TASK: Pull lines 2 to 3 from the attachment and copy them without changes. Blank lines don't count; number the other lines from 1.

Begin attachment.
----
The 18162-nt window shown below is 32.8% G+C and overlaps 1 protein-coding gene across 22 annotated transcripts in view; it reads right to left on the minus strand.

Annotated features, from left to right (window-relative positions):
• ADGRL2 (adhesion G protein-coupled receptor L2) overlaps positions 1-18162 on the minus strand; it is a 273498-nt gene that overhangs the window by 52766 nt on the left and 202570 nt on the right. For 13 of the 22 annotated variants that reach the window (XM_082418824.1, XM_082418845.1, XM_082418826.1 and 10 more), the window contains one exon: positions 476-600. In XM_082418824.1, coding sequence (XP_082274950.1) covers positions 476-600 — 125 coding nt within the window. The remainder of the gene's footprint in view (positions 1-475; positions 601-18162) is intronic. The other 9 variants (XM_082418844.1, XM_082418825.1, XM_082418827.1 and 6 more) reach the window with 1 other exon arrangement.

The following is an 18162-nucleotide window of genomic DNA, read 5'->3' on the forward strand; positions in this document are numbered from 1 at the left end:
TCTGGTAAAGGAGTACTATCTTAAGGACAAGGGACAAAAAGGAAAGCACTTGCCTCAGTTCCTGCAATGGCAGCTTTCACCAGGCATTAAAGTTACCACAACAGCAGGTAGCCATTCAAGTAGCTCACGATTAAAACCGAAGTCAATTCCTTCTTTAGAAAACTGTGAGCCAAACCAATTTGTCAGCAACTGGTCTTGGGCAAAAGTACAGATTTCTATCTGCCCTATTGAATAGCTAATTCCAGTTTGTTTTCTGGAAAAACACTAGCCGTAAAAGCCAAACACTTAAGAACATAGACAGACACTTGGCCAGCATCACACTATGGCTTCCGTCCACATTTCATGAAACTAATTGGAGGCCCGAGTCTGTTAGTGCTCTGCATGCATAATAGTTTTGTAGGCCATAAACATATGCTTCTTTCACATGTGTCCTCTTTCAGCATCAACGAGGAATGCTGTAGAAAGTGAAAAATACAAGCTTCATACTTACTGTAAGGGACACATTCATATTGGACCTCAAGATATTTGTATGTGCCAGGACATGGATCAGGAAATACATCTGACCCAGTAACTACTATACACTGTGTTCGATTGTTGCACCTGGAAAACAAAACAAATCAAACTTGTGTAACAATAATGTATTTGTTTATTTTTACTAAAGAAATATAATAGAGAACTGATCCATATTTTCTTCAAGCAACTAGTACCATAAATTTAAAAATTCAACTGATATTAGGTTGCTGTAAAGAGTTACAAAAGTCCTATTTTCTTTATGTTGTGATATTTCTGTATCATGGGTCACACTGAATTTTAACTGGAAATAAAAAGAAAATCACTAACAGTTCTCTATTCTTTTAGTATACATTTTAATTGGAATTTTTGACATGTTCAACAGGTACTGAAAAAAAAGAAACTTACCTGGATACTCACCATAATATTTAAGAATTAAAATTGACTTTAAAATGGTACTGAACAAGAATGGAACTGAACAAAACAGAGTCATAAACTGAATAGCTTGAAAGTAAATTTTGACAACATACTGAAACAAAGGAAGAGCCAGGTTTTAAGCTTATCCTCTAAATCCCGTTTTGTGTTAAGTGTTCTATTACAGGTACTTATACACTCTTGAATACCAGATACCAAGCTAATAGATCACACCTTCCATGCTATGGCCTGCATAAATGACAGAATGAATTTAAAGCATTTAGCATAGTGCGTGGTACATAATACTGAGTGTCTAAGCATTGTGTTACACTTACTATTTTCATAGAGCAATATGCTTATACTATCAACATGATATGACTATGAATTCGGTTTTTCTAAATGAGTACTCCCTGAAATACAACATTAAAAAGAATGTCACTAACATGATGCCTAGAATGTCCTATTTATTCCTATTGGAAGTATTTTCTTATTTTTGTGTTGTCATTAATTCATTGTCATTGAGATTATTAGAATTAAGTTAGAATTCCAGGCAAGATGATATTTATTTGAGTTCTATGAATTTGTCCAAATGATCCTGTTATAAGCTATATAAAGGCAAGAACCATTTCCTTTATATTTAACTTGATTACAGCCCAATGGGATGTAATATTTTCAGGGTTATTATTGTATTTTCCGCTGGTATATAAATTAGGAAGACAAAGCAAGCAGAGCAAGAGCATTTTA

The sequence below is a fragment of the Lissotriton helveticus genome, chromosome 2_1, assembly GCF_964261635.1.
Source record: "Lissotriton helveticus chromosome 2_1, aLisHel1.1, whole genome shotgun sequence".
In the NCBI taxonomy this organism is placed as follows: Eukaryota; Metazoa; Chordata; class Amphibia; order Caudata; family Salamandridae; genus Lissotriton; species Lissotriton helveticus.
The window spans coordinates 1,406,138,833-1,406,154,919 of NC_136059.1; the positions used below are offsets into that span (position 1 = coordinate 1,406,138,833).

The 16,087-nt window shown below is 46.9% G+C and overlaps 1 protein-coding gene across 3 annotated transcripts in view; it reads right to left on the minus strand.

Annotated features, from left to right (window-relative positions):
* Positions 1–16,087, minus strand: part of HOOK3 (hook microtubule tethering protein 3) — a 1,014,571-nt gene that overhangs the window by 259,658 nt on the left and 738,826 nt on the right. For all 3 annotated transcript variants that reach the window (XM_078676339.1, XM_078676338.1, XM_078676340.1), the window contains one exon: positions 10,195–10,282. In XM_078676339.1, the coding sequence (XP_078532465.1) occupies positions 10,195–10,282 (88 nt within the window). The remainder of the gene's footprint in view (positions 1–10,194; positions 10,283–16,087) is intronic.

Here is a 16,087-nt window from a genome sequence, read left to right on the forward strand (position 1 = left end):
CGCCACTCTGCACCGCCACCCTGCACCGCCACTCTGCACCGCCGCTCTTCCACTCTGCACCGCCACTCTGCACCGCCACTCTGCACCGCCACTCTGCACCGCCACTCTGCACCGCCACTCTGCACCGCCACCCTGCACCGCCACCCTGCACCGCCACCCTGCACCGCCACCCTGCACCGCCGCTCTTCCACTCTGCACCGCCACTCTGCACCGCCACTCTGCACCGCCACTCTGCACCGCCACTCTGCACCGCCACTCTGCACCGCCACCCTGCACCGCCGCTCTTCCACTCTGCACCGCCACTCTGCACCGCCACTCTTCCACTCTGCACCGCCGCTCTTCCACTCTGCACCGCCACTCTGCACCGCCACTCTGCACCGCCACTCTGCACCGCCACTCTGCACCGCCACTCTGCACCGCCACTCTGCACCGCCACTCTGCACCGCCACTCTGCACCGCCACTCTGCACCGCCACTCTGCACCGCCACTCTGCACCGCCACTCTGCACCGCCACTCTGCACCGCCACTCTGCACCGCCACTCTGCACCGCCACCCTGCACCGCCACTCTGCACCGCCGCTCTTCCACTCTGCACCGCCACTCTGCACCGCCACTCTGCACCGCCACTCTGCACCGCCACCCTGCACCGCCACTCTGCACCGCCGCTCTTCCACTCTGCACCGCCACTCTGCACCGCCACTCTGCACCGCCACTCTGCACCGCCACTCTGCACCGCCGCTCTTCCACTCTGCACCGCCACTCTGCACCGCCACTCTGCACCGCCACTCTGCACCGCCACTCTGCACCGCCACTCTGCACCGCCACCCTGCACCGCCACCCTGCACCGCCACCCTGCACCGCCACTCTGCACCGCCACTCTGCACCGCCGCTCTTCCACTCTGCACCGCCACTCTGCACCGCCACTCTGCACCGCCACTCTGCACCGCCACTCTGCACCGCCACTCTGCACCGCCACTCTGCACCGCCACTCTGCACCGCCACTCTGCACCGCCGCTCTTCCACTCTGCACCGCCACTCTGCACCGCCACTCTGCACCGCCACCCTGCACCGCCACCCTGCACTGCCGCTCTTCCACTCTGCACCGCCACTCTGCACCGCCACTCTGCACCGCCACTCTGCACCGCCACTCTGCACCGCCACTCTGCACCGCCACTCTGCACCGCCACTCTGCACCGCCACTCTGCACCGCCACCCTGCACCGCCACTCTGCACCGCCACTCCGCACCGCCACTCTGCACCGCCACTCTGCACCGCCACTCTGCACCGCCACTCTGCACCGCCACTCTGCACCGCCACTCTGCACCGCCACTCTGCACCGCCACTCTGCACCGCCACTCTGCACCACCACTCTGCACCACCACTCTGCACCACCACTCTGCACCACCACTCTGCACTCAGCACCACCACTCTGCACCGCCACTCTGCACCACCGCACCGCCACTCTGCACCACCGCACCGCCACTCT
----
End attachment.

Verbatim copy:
Annotated features, from left to right (window-relative positions):
• ADGRL2 (adhesion G protein-coupled receptor L2) overlaps positions 1-18162 on the minus strand; it is a 273498-nt gene that overhangs the window by 52766 nt on the left and 202570 nt on the right. For 13 of the 22 annotated variants that reach the window (XM_082418824.1, XM_082418845.1, XM_082418826.1 and 10 more), the window contains one exon: positions 476-600. In XM_082418824.1, coding sequence (XP_082274950.1) covers positions 476-600 — 125 coding nt within the window. The remainder of the gene's footprint in view (positions 1-475; positions 601-18162) is intronic. The other 9 variants (XM_082418844.1, XM_082418825.1, XM_082418827.1 and 6 more) reach the window with 1 other exon arrangement.